We have a ludicrous love affair with stuff. God admonishes us to store our treasures up in heaven, and as if deaf, we pile stuff high in every closet, on every shelf, and behind the cupboard doors. For two weeks I thought I was out of printer paper, then discovered I had reorganized and moved it to a convenient shelf promptly forgetting about it. The paper was hidden behind a deluge of stuff and was only found because we were tidying up the closet...one more time. Do you ask yourself, as you clean house, how much time is genuine cleaning and how much time is stuff management? I spend a lot of time managing our stuff.
Yesterday I walked in the girls' room, and I wilted. Kara had her stuff, which she assiduously organizes and reorganizes, strewn around the room. With all of her assiduous work, I still call her "disaster woman," and laugh when she announces yet one more stuff management session. Yesterday, I wilted then worked, I promised myself just fifteen short minutes of dealing with Kara's room. I put the books on the shelf, all the Bobbsey Twins together. I cleared off the top of the dresser. I re-stacked Kara's seven notebooks in her top drawer (to Kara's credit, she is a busy woman, never bored, and all that activity requires an astonishing amount of paper products). I bent low and pulled pens and pencils and paper scraps and scissors and sticks (why?) and a candy out from under her dresser. I hauled out a load of laundry. Fifteen minutes, not to finish the job, just to start. Do we consider these our treasures? Even when I am wearied by my stacks, I have a running list of new things I need to simplify. To organize. To educate. Always more.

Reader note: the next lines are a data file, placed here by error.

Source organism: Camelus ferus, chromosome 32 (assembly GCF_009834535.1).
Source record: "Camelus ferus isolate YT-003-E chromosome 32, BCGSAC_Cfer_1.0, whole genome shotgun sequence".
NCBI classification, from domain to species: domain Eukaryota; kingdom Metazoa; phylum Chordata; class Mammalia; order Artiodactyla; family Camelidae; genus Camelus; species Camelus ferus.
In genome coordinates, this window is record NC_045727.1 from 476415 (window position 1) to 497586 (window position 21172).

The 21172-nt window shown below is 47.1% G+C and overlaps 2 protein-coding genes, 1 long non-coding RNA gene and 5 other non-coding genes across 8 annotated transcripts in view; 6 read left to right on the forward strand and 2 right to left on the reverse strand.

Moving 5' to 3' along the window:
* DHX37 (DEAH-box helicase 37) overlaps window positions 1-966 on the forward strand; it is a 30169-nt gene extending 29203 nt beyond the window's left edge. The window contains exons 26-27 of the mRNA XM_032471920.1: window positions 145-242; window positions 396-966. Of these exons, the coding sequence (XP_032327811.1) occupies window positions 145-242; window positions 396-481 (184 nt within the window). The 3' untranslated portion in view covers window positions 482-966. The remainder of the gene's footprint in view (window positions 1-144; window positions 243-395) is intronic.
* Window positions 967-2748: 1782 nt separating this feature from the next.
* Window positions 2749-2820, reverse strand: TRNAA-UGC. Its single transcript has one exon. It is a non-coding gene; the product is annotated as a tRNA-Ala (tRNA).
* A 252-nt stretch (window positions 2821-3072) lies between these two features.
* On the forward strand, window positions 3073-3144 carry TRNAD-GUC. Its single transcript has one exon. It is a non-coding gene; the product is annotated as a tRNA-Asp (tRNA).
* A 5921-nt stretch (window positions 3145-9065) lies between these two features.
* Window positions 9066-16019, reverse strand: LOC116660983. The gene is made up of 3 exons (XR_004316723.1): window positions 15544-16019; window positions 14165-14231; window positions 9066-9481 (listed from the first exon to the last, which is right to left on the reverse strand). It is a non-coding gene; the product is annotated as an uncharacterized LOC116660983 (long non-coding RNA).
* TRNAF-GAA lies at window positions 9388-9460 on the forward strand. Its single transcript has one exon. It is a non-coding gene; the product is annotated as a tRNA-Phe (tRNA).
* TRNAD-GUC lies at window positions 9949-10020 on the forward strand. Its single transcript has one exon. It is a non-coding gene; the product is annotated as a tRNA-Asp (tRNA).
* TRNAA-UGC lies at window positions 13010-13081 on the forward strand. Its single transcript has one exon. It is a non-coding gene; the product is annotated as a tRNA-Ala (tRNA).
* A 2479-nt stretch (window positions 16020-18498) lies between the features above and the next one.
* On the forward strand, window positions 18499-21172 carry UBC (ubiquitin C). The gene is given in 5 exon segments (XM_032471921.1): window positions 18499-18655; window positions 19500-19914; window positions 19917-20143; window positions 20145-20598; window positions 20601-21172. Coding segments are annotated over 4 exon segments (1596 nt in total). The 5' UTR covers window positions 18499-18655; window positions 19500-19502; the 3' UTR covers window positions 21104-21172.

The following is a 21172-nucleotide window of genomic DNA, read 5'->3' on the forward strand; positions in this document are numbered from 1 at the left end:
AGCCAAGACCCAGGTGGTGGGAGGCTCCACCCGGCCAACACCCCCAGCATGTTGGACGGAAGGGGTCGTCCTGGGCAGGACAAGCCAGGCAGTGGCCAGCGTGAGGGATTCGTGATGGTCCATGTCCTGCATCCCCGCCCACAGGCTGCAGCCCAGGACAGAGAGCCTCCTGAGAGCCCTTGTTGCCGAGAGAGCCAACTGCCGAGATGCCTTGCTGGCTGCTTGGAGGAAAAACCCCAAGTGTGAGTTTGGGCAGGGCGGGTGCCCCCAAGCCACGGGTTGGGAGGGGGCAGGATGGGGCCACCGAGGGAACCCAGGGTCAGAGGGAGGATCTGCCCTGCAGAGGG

This week is Spring Clean Up Week here in town. Piles of junk line the streets. While I am all for hand-me-downs, salvaging and re-purposing (ask me how much of our furniture we've bought new!), there are limits. The limits have been reached, they've been passed, by the kind of junk left curbside here. And still, people circle the neighborhood with their pick-ups and trailers, chock full of someone's cast offs. We laugh, feeling immune because we still have more space in our closet to squeeze in some really nice stuff, but it's a hollow, hypocritical laughter.
What if we loved something better than stuff? What if we loved something that didn't sap us dry, something that filled us up, life over-flowing? What if we loved something that won't end up on the curb one day, hauled off by a back hoe and two dump trucks? What if I loved the church, orphans, children, refugees, the least of these, the hurting, the wounded, the hungry? What if I were to make Christ my chief treasure and engaged in a ludicrous love affair with God?